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Mon 11 Feb 2008 04:00 AM

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When the gloves are off

With competition becoming an integral part of the Middle East telecom market, Delta Partners' Victor Font assesses the level of competition and how regional Telcos are squaring up for the fight.

The past few years has seen a sea change in the way the telecommunications sector operates in Middle East markets, with most countries in the region opening the sector up to competition.

With various competitive models being deployed in the region, Victor Font, managing partner at Delta Partners, a management consulting and investing firm focused on telecommunications in emerging markets, assesses the level competition in the market, and how effective it is likely to be.

How do you view the level of competition in Middle East telecom markets?

If the incumbents are good enough, and fast and flexible enough to react to a competitor’s move on the pricing front, the competitor will have a hard time to differentiate through price because it is very easy to implement price cuts.

When you are looking at the sector you need to clearly differentiate between the fixed line or broadband markets and the mobile markets, in the sense that in the Middle East region competition has mainly been driven through mobile licenses and in an area where there are differences between markets, quality of infrastructure lags behind some of the more advanced markets.

Governments have seen the business model and profitability attached to the business model itself.

They have seen its potential and that is why you have seen some of the licences being issued by competitive bids and auctions in order to maximise the price being paid.

When looking at competition we see several markets where competitors have done well and where incumbents have somehow either struggled or have had a hard time against newcomers, although at the end of the day you can probably differentiate between the large incumbents that probably hold a licence and assets, versus those that only compete in the mobile space.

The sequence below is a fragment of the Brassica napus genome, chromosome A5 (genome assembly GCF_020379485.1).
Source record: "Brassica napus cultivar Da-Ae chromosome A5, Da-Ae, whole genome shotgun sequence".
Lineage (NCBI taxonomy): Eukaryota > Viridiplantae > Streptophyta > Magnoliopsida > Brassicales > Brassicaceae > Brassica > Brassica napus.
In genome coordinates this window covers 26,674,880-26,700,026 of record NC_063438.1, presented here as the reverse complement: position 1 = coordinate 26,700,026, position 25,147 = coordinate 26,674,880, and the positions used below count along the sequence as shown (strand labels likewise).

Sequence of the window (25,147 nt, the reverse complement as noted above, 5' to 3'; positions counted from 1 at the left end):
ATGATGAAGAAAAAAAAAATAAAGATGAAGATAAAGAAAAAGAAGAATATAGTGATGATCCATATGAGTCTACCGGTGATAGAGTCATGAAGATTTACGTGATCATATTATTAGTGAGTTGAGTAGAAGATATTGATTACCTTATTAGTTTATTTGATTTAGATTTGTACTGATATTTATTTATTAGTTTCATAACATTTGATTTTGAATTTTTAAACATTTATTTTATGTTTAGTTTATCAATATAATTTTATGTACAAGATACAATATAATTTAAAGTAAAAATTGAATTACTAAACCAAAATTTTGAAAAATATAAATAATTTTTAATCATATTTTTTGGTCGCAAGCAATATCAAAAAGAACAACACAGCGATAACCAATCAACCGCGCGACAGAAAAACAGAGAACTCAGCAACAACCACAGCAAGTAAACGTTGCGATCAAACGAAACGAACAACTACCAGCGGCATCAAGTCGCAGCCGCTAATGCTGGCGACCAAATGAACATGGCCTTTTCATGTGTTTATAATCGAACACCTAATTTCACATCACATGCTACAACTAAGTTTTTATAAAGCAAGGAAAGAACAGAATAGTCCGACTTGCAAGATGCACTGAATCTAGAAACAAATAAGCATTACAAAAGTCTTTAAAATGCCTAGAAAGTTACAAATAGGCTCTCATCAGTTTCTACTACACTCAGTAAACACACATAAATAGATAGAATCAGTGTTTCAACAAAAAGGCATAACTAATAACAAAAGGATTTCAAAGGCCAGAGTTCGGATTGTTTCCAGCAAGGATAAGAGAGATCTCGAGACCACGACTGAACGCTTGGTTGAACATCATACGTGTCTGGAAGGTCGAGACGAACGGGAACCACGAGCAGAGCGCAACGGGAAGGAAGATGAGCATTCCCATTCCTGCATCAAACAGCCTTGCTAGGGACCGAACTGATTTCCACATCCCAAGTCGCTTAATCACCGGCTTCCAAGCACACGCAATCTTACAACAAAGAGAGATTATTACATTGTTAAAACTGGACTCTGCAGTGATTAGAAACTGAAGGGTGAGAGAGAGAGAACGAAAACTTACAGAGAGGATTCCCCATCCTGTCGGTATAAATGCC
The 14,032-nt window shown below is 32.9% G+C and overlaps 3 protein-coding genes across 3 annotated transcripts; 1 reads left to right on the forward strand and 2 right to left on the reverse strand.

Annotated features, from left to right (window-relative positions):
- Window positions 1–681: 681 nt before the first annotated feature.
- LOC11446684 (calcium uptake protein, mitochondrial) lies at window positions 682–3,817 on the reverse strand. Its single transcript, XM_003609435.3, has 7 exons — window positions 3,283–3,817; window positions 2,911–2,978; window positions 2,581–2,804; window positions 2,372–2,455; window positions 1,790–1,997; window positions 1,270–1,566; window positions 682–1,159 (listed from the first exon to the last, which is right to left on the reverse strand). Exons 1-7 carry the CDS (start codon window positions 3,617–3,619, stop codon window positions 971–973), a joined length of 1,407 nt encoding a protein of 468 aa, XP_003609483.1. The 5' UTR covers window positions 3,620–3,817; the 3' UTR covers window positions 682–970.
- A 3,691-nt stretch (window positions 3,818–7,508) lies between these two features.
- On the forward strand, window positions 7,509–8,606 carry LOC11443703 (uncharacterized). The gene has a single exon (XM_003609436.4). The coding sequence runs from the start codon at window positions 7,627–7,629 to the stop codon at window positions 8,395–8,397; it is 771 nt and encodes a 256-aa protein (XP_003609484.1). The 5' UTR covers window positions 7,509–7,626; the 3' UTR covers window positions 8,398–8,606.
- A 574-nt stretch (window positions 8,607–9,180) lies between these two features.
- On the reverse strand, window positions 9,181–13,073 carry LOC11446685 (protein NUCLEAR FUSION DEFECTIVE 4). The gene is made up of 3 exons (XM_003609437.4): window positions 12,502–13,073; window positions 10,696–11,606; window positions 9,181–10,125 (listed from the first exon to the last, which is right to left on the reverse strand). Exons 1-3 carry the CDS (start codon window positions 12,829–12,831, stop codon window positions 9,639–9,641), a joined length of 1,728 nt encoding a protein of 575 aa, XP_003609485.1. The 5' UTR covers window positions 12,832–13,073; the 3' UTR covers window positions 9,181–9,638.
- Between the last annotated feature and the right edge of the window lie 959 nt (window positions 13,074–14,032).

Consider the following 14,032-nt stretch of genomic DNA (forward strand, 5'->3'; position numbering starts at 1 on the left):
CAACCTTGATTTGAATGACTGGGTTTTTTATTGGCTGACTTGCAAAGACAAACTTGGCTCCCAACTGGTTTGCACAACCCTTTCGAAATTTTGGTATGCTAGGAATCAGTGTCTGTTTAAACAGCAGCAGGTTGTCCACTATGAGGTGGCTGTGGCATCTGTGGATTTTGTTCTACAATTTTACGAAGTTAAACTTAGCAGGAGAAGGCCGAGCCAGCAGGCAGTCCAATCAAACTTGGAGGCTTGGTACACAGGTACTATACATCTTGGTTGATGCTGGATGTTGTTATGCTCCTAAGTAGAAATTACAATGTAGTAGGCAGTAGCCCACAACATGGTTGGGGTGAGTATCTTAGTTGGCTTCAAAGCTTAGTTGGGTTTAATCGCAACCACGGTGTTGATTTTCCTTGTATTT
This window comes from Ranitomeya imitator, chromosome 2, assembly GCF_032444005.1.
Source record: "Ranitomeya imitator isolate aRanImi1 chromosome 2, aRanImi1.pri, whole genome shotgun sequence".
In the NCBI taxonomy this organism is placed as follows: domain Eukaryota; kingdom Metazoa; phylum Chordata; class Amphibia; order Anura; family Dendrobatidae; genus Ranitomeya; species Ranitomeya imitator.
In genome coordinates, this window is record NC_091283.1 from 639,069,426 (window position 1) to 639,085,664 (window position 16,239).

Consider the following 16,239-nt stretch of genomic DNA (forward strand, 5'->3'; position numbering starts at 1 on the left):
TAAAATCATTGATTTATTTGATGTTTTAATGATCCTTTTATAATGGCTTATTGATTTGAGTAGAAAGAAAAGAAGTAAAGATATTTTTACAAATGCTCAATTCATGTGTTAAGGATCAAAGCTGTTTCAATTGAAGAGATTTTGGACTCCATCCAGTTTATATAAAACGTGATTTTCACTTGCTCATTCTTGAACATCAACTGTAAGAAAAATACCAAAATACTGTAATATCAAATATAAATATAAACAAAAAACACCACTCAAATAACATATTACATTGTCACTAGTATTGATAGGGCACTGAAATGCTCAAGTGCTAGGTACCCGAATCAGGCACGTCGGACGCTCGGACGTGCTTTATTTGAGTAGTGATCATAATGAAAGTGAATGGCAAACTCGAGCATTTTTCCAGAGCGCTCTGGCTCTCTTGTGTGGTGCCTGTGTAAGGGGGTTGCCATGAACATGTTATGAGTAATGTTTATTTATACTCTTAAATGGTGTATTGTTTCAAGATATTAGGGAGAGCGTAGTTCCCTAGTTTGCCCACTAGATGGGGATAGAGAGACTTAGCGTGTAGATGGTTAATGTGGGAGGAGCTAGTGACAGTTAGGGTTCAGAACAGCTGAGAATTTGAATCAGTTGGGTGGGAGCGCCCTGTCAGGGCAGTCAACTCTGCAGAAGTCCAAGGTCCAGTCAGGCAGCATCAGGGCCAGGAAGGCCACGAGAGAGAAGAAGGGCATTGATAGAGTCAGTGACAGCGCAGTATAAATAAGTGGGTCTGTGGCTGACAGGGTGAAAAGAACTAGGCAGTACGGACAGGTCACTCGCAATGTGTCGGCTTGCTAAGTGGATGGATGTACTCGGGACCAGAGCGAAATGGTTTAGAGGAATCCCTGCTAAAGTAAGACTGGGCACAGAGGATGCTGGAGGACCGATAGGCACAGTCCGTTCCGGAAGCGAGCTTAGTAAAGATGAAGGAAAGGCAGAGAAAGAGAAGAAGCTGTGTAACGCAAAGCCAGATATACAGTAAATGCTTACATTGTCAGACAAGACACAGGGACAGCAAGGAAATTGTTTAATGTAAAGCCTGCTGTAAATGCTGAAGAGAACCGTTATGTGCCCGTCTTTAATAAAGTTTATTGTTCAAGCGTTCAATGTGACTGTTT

Which incumbents have done well, in your opinion?

The large incumbents that have integrated offers, fixed and mobile, have been able to defend their positions in a better way than the operators that only hold mobile assets, and therefore you have the cases of Etisalat, Qtel, STC - those players have a strong position in the market even though competition has been put in place, especially on the mobile side of the business, they are able to defend their position in a quite solid way.

Those that have done this in a better way have has an advantage with certain segments of the market that require not only mobile voice services but also data and fixed line as a whole, and they managed to retain customers and reduce the number that jump to a competitor.

On the other side of the fence, what are the key factors that have allowed some new competitors to succeed in winning business from incumbents? Key sources of sustainable differentiation come on the products and services front.

New products and services offered by new companies are typically very similar and in this industry it is difficult to achieve differentiation though services because you can be the first one to introduce a given service to a new market, but your competitor will be able to do the same quite rapidly.

Therefore, sources of sustainable differentiation are typically sales and distribution being able to deploy a successful sales and distribution network with an extensive and differentiated retail network.

Branding is also important, because the traditional incumbents have typically been associated with technology related brands, quite old fashioned and we see new competitors coming in especially in some markets with a more consumer type of approach.
And then there is the question of pricing. Is it a source of competitive advantage?

The issue in the UAE is that given the fact that the two incumbents, Etisalat and du, are controlled by the government, the liberalisation process is following a more careful and controlled process.

In some markets the answer will be yes - when you look at the markets like Jordan, the third player Umniah managed to establish a successful position and drove market growth as well as basically a decrease in the incumbent's market share, because they went for a very aggressive pricing approach.

How should an incumbent react to this?